As the alluvial claims were worked out, several rich reefs were found. Again, Hamilton Reed can be credited for the discovery of these. The “Come Love”, “Grand United”, “Morning Star”, were among the most important. And at Clarkeville, the ‘Snowstorm’, ‘Jungle Jim’ and ‘Sunbeam’ reefs, on their discovery attracted many miners. The reefs were particularly rich. Unusually high yields of from 5 to 10 oz per ton of quartz were estimated from assays given by the Bairnsdale School of Mines. Funds were raised and local companies formed. The “strike” solicited interest even from farther afield. Syndicates in Melbourne, Sydney and London showed an interest in the Bendoc-Clarkeville fields.
Life on the Bendoc-Clarkeville fields presented hardships not encountered on other Victorian fields. Foremost of these was the isolation of the area. Miles away from Bairnsdale, the nearest Victorian Centre, and the population looked to NSW for all trade arrangements. Supplies brought to Merimbula or Two Fold Bay by sea, were taken down to Bendoc by bullock team. To add to the already exorbitant cost of living, the accepted thing on diggings was added the freight charge of transporting commodities. This was usually £2 per ton. Before Federation there was an import duty levied on all goods purchased from NSW and taken into Victoria.
Miners found themselves paying £2 on every £5 purchase in Delegate, the nearest town to Bendoc. Local authorities saw the isolation of the Bendoc-Clarkeville diggings as a possible drawback to the development of the area. In the August of 1890 editor of the “Snowy River Mail”, the main newspaper in Croajingalong country, wrote this petulant appeal …”If the paternal government would but give us the means to access to and from this area, there would in all probability be no small number of Capitalists visiting the area”.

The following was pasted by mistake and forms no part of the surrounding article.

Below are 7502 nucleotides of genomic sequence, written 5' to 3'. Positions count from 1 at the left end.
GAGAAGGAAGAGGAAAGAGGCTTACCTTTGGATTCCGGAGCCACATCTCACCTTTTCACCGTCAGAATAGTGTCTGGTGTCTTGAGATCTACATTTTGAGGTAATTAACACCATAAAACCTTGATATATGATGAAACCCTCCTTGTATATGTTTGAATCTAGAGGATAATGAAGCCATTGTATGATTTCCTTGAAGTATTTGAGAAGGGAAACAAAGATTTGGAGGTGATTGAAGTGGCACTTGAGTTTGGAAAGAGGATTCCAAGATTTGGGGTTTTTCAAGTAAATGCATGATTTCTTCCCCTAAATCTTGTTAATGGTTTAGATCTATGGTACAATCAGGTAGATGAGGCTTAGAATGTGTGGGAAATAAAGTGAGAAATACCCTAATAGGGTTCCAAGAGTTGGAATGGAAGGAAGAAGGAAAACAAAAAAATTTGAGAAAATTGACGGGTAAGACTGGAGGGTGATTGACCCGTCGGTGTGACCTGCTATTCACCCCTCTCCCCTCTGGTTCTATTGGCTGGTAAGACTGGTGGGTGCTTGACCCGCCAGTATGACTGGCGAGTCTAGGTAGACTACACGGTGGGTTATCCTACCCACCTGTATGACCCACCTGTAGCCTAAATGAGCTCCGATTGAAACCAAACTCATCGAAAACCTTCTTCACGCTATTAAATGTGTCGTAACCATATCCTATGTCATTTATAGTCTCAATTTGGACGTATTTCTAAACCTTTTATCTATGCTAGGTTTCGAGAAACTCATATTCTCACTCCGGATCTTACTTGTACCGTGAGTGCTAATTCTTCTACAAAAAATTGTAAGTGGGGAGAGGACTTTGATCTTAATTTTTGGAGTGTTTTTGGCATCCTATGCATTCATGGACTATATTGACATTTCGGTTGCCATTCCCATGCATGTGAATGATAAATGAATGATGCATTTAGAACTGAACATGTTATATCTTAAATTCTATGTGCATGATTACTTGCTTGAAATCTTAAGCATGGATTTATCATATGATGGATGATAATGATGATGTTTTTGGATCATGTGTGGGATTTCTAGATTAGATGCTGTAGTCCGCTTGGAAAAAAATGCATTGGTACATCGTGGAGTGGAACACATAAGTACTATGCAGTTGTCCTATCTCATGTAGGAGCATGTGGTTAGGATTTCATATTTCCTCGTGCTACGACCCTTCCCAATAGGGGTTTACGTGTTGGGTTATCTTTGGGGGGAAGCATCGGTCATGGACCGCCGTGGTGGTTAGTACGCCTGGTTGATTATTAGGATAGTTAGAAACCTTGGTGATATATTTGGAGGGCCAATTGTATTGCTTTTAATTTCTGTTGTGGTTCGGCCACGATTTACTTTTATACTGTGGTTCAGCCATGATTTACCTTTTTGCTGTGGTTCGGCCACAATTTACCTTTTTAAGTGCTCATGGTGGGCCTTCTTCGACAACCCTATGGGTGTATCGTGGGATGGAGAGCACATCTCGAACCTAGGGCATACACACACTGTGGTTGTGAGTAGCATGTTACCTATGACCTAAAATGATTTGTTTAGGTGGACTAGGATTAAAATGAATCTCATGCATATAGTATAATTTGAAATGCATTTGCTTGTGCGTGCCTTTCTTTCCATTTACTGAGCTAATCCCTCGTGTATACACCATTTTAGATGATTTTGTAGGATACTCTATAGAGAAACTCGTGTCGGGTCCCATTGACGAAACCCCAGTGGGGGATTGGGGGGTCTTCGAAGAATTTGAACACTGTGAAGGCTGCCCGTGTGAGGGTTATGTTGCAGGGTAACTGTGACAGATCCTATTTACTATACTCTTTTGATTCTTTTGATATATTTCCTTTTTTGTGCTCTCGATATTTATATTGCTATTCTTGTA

For some years the Bendoc-Clarkeville fields remained without adequate police protection. The report of Grimes, a Government surveyor in 1869 make this want known…”another want which requires remedy is the lack of police protection”. Parcels of gold were retained by a prospector until a visit to the nearest bank in Bombala NSW, some 32 miles away. Despite the lack of police protection, early records reveal little of the mob violence and robbery under arms associated with more populous diggings. There were the usual accounts of drunkenness and petty larceny, but certainly nothing of crime wave proportions. Perhaps the isolation and inaccessibility of the Bendoc-Clarkeville fields did much to dissuade the riff-raff that were an accepted part of the bigger gold fields.
In winter time, snow falls heavily in Bendoc. The narrow tracks from Bonang or Delegate are dusty in the summer, but after a few weeks of rain and snow, they are churned into a muddy quagmire by cart wheels and bullock hoof. Traffic in and out of the place is laboured, and the sight of a bullock team, 32 strong, shin deep in mud, struggling with heavy machinery was commonplace. Life in crude dwelling places without insulation is made almost unbearable by the penetrating cold.
There was no glamour attached to working on the fields at Bendoc, when big syndicates took over the ownership of the mines, miners worked for wages only. For forty eight hours a week they toiled below the reefs. Quartz hewed by hand was loaded into cubic yard capacity trucks and these were pushed, by hand in many cases to the surface. Lighting, supplied by wax candles was inadequate. In the winter time, the men below were forced to wear oil skins, as seepage caused an incessant fall of water from the rooves of shafts and miners worked knee-deep in mud and water.